Too often, these communities – and their aggregate educational outcomes – are viewed through the lens of an “achievement gap,” or some other well-intentioned but ultimately negative point of view. “Learning and Teaching with Fire: Lessons from Historically Black Colleges and Universities (HBCUs) and Tribal Colleges (TCUs)” provided a fresh perspective, sharing lessons of significant successes and best practices developed at these minority-serving institutions that can inform and improve education for students from any background.

Tribal College Movement Growing

According to Carrie Billy, director of the American Indian Higher Education Consortium (AIHEC), the Tribal College movement has grown from one institution in 1968 to 37 colleges and universities today, comprising 75 campuses that cover 80% of Indian Country and serve nearly 90,000 learners through academic and extension courses. Half of enrolled Native Americans attending college today are at a TCU. With help from these institutions, the number of Native Americans who have earned a post-secondary certificate, diploma or degree has increased almost 250% over the last 20 years.

The list of TCUs includes four in Minnesota, located on the Leech Lake, Red Lake, White Earth, and Fond du Lac reservations. Billy identified significant areas of achievement at TCUs in Minnesota and across the country including:

  • Place-based research that allows TCU students to learn while addressing local and regional problems ranging from diabetes treatment and prevention to aquifer management and alternative agriculture systems.
  • Degree programs that meet community needs, including nursing, teacher education, and indigenous language studies.
  • Creation of a comprehensive data reporting system (AIHEC AIMS) that ensures accountability to communities and funders, and provides a platform for continuous institutional improvement.

The best practices for student success outlined by Billy and other TCU panelists – proactive, “intrusive” academic advising; access to experiential learning and research opportunities with support from caring faculty; wraparound student support services; designation of a go-to staff or faculty person for each student – are a part of the comfortable, familial environment cultivated at TCUs to ease the transition to postsecondary academic and social life. This is especially crucial given the high percentage of tribal college students who are the first in their family to set foot on a college campus.

Overcoming the “High Risk” Label

Dr. Don Day, President of Leech Lake Tribal College, pointed out that these successes have been gained despite daunting challenges. Commonly identified barriers to postsecondary success include being a first-generation college student, coming from a low-income household, being part of a racial/ethnic minority group, receiving inadequate academic preparation in high school, and being a parent while attending college. Nearly all TCU students fall into one or more of the “high risk” categories, and it’s not uncommon for a student to fit all of them, yet these institutions and their students are finding a path to success.

The stories of growth and achievement despite long odds and inadequate funding caught the attention of many attendees including Sen. Patricia Torres-Ray, who called for a statewide conversation to learn more about how to better support the important role Minnesota’s tribal colleges play in our educational ecosystem. If Minnesota aims to take equity in education seriously, that conversation will be the starting point of a larger, deeper body of work that will benefit Native American and non-Native learners alike.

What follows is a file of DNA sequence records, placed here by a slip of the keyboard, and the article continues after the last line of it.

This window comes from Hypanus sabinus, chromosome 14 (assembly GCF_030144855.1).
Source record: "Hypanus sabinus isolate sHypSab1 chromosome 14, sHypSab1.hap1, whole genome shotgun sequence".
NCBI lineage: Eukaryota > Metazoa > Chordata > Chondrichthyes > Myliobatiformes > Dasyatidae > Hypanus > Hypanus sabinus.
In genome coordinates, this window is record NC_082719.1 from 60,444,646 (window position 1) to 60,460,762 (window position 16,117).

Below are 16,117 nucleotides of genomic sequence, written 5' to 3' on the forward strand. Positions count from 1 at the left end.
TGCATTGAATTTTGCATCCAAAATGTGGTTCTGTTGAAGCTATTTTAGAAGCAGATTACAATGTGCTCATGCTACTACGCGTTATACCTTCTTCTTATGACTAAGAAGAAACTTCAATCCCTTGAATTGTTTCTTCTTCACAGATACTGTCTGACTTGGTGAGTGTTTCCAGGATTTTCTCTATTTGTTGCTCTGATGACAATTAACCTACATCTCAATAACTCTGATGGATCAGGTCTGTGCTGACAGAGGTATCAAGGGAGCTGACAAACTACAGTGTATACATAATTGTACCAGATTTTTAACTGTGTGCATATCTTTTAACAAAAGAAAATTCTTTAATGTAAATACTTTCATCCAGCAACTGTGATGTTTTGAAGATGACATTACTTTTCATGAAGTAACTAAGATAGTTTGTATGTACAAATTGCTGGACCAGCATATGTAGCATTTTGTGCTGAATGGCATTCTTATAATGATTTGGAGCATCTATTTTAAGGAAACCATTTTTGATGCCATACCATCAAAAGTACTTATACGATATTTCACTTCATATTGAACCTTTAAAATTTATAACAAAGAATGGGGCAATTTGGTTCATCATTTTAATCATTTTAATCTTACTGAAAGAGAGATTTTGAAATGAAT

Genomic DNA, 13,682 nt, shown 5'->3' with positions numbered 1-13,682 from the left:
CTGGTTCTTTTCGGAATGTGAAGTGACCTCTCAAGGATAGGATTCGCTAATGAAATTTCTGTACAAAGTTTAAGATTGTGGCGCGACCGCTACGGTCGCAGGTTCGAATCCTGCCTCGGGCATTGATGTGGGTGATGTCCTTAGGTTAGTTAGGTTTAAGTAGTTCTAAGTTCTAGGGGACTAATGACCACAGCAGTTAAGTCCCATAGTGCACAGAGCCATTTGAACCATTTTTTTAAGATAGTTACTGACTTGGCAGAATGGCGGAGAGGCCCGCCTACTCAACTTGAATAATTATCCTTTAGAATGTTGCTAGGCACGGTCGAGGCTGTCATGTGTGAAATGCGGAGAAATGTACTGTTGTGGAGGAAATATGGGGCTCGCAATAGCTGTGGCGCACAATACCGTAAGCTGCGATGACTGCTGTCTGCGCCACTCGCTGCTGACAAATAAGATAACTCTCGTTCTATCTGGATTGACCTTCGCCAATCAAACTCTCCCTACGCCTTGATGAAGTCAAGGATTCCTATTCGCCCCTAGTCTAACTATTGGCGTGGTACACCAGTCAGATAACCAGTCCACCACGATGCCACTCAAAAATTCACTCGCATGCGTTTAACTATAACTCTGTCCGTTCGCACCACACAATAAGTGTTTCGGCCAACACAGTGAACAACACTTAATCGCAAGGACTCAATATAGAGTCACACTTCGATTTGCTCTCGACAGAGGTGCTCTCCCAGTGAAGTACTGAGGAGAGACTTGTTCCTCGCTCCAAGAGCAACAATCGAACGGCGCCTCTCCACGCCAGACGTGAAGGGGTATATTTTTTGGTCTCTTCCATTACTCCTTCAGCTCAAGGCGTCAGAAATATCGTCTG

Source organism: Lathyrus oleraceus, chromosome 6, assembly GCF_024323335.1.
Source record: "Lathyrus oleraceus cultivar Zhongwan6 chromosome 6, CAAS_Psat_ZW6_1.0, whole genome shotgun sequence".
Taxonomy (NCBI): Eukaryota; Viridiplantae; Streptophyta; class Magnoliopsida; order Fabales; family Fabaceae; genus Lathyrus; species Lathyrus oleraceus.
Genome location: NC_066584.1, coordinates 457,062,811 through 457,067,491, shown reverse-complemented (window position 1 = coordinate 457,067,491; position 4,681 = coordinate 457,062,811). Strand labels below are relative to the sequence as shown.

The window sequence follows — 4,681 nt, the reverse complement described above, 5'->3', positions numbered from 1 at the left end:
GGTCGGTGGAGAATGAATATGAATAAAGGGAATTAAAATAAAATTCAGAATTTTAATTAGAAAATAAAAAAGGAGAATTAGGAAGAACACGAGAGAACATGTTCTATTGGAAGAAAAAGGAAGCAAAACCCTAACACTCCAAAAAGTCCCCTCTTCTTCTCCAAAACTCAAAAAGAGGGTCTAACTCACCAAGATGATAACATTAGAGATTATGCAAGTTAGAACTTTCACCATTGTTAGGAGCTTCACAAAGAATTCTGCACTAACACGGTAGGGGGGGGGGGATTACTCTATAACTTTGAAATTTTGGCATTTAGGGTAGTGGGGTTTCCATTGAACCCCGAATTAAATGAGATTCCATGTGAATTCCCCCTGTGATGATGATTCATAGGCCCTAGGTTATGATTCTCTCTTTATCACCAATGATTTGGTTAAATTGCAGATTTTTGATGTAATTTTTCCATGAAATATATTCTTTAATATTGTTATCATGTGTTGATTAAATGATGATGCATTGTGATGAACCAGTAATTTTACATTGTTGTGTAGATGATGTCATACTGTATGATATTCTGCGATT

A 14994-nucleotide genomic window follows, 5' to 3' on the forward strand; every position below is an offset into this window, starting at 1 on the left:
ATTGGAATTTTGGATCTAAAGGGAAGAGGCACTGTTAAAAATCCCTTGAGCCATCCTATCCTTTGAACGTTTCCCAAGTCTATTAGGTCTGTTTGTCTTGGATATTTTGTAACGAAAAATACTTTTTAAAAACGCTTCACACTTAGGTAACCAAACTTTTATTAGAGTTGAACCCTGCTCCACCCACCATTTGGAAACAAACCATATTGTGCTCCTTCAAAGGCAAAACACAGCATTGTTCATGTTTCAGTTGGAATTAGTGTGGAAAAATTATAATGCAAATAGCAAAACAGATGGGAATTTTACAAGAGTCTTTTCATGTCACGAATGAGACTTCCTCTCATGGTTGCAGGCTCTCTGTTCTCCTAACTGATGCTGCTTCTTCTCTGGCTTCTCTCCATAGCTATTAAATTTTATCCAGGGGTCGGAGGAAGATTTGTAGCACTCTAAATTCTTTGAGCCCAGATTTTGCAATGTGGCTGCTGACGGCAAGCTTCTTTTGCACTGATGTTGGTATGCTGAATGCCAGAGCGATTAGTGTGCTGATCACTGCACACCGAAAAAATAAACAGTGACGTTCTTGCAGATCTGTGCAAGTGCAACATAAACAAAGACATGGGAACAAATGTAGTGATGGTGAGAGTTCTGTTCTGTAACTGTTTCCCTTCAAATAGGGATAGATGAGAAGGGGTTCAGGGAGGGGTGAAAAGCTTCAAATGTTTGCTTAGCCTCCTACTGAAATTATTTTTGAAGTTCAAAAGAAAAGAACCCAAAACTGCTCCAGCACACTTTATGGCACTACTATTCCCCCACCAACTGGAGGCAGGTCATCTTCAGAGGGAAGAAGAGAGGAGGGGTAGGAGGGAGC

More material from the conference can be found on the Center for School Change website.


HBCUs Share Best Practices for Student Success

October 20, 2014

cscToday on the blog we welcome MCF member Kayla Yang-Best of Bush Foundation, who will share what she learned from a recent event about Tribal Colleges and Historically Black Colleges and Universities. Thank you, Kayla!

I had the great pleasure of attending a presentation and panel discussion on Historically Black Universities and Colleges this past week. The presentation was part a larger convening hosted by the Center for School Change on Learning and Teaching with Fire: Lessons from HBCUs and Tribal Colleges.” What an invigorating discussion – one well participated by community leaders and people from a wide range of organizations and sectors, including K12 and policymakers.

We heard many examples of students of color who are succeeding in postsecondary education. I’d like to focus on a couple examples from HBCUs that left an impression on me:

  • HBCUs retain and graduate low-income, academically under-prepared students at higher rates than non-HBCUs.
  • 40 percent of Black students with degrees in STEM graduated from an HBCU.

What accounts for this success? Dr. Brian Bridges of the United Negro College Fund, one of the speakers, attributed it to “a culture of experimentation” – where HBCUs are doing things differently and intentionally. He highlighted several practices, including:

  • High level of student/faculty engagement
  • Proactive advising
  • Promoting culture and a high level of self-identity and
  • Setting high expectations.

He concluded his talk by saying “these strategies can be adapted to all education levels and settings.”

At the core of these practices is connecting to culture, that in turn creates a high level of self-identity, belonging and relationship that the kids desperately need. A good illustration of that came from the audience, a young black man, who stood up and said that he has often been told his history starts with slavery. And that is a very negative foundation to identify with. In his words, “what about before slavery? There is more to me and who I am.”

I was really moved and energized coming out of that convening. Besides learning about the great results of the practices of HBCUs and Tribal Colleges, the convening presented a positive and asset-based narrative about kids of color and achievement, which we don’t hear enough about.

Thank you to the Center for School Change for the convening.


Fast Forward: Chris Cardona on Accessible Philanthropy

October 7, 2014

Screen Shot 2014-04-23 at 12.09.07 PMThe newest episode of MCF’s Fast Forward podcast featuring big thinkers in philanthropy is up!

In this episode, Alfonso Wenker sits down with Chris Cardona of TCC Group. They kick off their discussion with the three levels of accessible philanthropy Chris has seen grantmakers employ:

  1. Consult stakeholders about their decisions
  2. Integrate these communities into the decision-making process
  3. Get community involvement in the initial design process
Chris Cardona

Chris Cardona

The two go on to discuss the best entry point into this culture of accessibility, getting buy-in from leadership, and why equity and inclusion are such important concepts in discussions about diversity.

Listen to the podcast now! Then subscribe on iTunes or plug the RSS feed into the program of your choice.

Grantmakers, if you like what you hear, be sure to join us October 31 for Today’s Realities | Tomorrow’s Opportunities, MCF’s annual conference. Chris Cardona is one of the several prominent local and national speakers you’ll interact with throughout the day!